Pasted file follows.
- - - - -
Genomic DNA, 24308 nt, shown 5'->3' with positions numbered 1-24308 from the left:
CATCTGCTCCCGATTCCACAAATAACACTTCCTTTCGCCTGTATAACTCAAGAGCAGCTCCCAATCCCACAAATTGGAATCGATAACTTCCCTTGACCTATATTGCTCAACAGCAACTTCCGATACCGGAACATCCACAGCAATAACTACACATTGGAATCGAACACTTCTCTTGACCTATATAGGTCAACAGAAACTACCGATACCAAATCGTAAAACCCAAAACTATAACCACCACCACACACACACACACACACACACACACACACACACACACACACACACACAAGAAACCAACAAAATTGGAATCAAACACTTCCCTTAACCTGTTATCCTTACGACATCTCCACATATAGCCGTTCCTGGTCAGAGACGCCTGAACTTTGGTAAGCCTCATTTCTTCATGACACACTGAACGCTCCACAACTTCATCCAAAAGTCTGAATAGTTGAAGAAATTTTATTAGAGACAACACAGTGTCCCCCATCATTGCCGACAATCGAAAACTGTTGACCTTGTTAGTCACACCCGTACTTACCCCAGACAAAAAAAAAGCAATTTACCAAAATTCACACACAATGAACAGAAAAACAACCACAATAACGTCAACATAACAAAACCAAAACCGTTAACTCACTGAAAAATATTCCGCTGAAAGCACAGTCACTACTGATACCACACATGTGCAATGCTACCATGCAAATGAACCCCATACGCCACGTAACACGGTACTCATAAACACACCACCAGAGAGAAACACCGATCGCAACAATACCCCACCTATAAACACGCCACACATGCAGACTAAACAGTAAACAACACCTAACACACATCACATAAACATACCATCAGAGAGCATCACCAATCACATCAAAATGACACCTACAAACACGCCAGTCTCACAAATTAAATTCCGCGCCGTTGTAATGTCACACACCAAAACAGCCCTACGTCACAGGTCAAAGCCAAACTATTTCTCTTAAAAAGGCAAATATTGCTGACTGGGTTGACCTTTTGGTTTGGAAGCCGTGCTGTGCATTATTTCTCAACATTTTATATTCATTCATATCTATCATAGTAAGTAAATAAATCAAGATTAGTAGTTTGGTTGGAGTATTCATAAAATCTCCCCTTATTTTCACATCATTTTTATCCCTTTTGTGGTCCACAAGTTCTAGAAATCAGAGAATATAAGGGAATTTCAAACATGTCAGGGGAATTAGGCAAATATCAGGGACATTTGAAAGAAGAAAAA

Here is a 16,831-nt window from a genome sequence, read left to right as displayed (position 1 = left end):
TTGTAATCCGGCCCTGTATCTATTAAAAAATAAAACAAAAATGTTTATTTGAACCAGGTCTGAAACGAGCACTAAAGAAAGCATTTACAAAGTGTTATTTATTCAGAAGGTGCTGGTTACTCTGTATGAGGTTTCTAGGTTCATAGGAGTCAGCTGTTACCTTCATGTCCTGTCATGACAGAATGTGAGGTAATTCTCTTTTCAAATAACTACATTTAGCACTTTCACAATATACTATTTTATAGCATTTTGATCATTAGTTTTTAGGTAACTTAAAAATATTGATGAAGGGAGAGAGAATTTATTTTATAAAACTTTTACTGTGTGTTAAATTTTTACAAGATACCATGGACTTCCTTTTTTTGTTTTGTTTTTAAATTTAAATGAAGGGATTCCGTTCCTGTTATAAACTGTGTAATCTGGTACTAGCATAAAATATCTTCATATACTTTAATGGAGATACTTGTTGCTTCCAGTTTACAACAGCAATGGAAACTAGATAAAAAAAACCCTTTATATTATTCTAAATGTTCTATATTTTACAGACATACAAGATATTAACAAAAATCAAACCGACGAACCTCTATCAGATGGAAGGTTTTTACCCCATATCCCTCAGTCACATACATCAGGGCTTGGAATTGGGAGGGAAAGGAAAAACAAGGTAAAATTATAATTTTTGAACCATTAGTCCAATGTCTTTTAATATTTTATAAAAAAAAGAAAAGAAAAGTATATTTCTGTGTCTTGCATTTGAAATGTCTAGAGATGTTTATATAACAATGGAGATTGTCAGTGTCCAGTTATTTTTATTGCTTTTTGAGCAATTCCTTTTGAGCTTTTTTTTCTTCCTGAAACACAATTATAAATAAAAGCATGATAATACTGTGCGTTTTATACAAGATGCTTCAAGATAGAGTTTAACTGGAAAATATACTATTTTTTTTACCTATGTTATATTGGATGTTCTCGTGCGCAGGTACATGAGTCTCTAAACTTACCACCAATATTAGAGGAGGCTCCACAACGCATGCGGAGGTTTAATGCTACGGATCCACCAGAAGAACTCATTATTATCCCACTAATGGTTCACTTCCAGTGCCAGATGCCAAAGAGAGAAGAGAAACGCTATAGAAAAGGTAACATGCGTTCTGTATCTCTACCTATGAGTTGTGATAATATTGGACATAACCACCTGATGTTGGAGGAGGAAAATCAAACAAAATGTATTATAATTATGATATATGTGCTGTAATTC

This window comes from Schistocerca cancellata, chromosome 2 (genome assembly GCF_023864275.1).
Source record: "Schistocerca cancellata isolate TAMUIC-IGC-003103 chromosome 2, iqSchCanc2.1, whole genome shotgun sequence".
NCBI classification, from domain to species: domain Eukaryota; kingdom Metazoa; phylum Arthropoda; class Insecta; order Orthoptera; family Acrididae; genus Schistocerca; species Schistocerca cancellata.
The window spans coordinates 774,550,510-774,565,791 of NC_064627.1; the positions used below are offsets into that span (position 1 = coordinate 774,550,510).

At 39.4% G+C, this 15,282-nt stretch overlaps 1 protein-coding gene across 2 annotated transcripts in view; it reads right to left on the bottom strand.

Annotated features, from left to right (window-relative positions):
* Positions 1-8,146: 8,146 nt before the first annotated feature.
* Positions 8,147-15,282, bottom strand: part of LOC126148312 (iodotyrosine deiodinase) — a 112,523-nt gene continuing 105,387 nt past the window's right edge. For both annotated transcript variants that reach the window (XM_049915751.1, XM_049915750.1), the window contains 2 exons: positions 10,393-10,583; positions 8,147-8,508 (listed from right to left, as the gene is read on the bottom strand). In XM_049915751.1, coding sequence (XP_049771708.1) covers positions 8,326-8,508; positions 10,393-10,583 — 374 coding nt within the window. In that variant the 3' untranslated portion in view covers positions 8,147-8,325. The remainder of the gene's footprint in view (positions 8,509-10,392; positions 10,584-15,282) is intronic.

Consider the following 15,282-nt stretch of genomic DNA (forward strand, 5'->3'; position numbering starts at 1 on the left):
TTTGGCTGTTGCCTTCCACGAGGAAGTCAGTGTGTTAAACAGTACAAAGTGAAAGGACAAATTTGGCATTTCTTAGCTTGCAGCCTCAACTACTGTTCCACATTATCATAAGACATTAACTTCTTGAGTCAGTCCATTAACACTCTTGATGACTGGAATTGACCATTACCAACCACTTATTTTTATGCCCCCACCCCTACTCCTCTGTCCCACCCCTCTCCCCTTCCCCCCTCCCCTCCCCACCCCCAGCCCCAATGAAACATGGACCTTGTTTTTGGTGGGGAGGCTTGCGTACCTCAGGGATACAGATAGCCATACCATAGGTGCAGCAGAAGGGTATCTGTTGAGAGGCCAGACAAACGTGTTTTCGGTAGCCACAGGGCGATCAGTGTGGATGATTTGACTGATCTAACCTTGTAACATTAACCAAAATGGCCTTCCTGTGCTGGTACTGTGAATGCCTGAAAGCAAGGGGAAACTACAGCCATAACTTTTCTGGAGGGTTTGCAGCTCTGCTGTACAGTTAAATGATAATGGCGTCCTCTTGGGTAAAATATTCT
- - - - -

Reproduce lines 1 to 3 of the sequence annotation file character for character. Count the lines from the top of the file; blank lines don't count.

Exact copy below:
Genomic DNA, 24308 nt, shown 5'->3' with positions numbered 1-24308 from the left:
CATCTGCTCCCGATTCCACAAATAACACTTCCTTTCGCCTGTATAACTCAAGAGCAGCTCCCAATCCCACAAATTGGAATCGATAACTTCCCTTGACCTATATTGCTCAACAGCAACTTCCGATACCGGAACATCCACAGCAATAACTACACATTGGAATCGAACACTTCTCTTGACCTATATAGGTCAACAGAAACTACCGATACCAAATCGTAAAACCCAAAACTATAACCACCACCACACACACACACACACACACACACACACACACACACACACACACACACAAGAAACCAACAAAATTGGAATCAAACACTTCCCTTAACCTGTTATCCTTACGACATCTCCACATATAGCCGTTCCTGGTCAGAGACGCCTGAACTTTGGTAAGCCTCATTTCTTCATGACACACTGAACGCTCCACAACTTCATCCAAAAGTCTGAATAGTTGAAGAAATTTTATTAGAGACAACACAGTGTCCCCCATCATTGCCGACAATCGAAAACTGTTGACCTTGTTAGTCACACCCGTACTTACCCCAGACAAAAAAAAAGCAATTTACCAAAATTCACACACAATGAACAGAAAAACAACCACAATAACGTCAACATAACAAAACCAAAACCGTTAACTCACTGAAAAATATTCCGCTGAAAGCACAGTCACTACTGATACCACACATGTGCAATGCTACCATGCAAATGAACCCCATACGCCACGTAACACGGTACTCATAAACACACCACCAGAGAGAAACACCGATCGCAACAATACCCCACCTATAAACACGCCACACATGCAGACTAAACAGTAAACAACACCTAACACACATCACATAAACATACCATCAGAGAGCATCACCAATCACATCAAAATGACACCTACAAACACGCCAGTCTCACAAATTAAATTCCGCGCCGTTGTAATGTCACACACCAAAACAGCCCTACGTCACAGGTCAAAGCCAAACTATTTCTCTTAAAAAGGCAAATATTGCTGACTGGGTTGACCTTTTGGTTTGGAAGCCGTGCTGTGCATTATTTCTCAACATTTTATATTCATTCATATCTATCATAGTAAGTAAATAAATCAAGATTAGTAGTTTGGTTGGAGTATTCATAAAATCTCCCCTTATTTTCACATCATTTTTATCCCTTTTGTGGTCCACAAGTTCTAGAAATCAGAGAATATAAGGGAATTTCAAACATGTCAGGGGAATTAGGCAAATATCAGGGACATTTGAAAGAAGAAAAA

Here is a 16,831-nt window from a genome sequence, read left to right as displayed (position 1 = left end):